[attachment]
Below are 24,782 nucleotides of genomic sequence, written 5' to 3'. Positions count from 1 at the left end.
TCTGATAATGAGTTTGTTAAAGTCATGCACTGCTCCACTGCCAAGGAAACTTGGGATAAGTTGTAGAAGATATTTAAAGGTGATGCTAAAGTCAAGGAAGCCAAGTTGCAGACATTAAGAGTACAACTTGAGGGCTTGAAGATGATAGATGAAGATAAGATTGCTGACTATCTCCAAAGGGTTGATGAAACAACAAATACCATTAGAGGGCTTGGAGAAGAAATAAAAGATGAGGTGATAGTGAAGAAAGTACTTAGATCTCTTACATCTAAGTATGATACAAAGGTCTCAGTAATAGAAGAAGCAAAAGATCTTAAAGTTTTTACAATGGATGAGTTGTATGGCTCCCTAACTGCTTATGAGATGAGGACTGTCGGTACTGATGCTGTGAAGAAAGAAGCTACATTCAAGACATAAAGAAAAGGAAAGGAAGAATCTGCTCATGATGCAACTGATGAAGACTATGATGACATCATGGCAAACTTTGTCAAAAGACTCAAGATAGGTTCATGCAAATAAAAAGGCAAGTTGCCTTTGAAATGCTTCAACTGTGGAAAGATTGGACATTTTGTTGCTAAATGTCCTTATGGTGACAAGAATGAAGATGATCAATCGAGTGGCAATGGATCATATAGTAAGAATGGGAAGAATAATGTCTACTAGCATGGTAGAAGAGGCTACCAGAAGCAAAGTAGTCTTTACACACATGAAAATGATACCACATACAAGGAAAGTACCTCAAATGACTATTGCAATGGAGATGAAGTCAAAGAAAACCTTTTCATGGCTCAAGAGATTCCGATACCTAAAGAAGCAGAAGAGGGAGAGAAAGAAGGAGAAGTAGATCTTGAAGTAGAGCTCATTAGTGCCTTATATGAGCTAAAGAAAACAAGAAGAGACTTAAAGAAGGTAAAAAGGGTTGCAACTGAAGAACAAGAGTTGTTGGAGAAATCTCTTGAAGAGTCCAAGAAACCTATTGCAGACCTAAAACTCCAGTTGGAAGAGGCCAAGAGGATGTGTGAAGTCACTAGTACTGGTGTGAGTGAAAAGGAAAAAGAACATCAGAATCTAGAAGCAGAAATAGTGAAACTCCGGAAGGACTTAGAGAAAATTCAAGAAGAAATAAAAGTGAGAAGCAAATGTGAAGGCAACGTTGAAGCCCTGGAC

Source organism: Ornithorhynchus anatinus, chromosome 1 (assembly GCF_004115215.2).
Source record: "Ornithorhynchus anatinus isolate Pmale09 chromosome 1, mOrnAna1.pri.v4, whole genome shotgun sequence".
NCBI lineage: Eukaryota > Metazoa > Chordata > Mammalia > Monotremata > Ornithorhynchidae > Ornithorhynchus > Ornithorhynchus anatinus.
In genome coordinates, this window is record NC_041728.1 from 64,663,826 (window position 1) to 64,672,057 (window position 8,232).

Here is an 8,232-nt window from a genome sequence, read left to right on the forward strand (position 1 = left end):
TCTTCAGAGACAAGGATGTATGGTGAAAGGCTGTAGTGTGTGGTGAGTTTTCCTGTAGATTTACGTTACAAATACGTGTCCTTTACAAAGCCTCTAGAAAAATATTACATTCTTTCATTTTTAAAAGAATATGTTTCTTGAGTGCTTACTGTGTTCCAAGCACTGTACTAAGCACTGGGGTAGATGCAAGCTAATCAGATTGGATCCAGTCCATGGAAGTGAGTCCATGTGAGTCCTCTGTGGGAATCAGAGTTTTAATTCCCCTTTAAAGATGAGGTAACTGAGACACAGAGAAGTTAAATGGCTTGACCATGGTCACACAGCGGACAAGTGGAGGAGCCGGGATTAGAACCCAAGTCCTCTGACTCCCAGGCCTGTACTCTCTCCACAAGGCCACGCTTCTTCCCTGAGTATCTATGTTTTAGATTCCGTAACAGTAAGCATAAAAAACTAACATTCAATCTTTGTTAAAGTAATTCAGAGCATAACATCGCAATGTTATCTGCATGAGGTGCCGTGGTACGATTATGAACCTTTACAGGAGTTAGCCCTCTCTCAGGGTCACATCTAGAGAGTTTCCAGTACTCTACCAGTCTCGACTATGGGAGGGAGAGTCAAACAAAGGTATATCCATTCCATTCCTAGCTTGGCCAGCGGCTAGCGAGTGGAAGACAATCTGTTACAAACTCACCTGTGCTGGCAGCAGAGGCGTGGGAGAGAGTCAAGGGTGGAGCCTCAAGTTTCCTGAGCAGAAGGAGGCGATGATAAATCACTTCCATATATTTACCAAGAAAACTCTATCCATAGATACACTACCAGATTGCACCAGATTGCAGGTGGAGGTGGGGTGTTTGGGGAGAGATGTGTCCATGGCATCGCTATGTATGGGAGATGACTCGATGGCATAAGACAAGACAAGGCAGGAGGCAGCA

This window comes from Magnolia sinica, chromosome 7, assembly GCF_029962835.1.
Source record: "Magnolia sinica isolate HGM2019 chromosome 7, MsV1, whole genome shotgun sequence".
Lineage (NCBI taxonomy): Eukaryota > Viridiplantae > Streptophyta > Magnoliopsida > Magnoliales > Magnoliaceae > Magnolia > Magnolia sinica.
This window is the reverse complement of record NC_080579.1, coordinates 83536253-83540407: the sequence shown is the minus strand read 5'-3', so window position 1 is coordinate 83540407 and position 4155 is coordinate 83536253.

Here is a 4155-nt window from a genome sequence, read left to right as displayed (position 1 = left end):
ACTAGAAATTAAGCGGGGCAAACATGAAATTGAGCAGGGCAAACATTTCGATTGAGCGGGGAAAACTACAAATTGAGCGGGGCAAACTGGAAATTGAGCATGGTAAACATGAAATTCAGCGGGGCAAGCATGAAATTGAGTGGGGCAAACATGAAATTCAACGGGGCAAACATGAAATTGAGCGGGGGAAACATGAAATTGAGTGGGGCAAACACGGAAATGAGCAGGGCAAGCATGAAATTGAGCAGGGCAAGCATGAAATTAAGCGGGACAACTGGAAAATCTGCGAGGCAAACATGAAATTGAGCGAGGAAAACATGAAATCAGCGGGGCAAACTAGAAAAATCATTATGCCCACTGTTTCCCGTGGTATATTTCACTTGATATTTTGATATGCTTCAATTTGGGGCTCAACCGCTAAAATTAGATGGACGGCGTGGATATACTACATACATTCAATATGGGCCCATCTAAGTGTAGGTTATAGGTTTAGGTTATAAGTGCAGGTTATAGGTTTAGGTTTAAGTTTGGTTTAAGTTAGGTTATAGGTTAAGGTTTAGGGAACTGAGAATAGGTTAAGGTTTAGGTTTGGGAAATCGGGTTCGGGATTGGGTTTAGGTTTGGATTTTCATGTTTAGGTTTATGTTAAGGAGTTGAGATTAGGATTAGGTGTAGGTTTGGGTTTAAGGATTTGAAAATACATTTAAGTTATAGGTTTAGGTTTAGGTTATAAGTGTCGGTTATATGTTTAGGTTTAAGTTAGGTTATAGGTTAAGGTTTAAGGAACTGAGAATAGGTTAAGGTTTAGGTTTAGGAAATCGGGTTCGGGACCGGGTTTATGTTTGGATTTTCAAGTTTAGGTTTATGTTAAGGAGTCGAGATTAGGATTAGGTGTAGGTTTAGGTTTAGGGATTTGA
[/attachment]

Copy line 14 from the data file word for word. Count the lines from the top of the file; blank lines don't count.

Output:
ACTAGAAATTAAGCGGGGCAAACATGAAATTGAGCAGGGCAAACATTTCGATTGAGCGGGGAAAACTACAAATTGAGCGGGGCAAACTGGAAATTGAGCATGGTAAACATGAAATTCAGCGGGGCAAGCATGAAATTGAGTGGGGCAAACATGAAATTCAACGGGGCAAACATGAAATTGAGCGGGGGAAACATGAAATTGAGTGGGGCAAACACGGAAATGAGCAGGGCAAGCATGAAATTGAGCAGGGCAAGCATGAAATTAAGCGGGACAACTGGAAAATCTGCGAGGCAAACATGAAATTGAGCGAGGAAAACATGAAATCAGCGGGGCAAACTAGAAAAATCATTATGCCCACTGTTTCCCGTGGTATATTTCACTTGATATTTTGATATGCTTCAATTTGGGGCTCAACCGCTAAAATTAGATGGACGGCGTGGATATACTACATACATTCAATATGGGCCCATCTAAGTGTAGGTTATAGGTTTAGGTTATAAGTGCAGGTTATAGGTTTAGGTTTAAGTTTGGTTTAAGTTAGGTTATAGGTTAAGGTTTAGGGAACTGAGAATAGGTTAAGGTTTAGGTTTGGGAAATCGGGTTCGGGATTGGGTTTAGGTTTGGATTTTCATGTTTAGGTTTATGTTAAGGAGTTGAGATTAGGATTAGGTGTAGGTTTGGGTTTAAGGATTTGAAAATACATTTAAGTTATAGGTTTAGGTTTAGGTTATAAGTGTCGGTTATATGTTTAGGTTTAAGTTAGGTTATAGGTTAAGGTTTAAGGAACTGAGAATAGGTTAAGGTTTAGGTTTAGGAAATCGGGTTCGGGACCGGGTTTATGTTTGGATTTTCAAGTTTAGGTTTATGTTAAGGAGTCGAGATTAGGATTAGGTGTAGGTTTAGGTTTAGGGATTTGA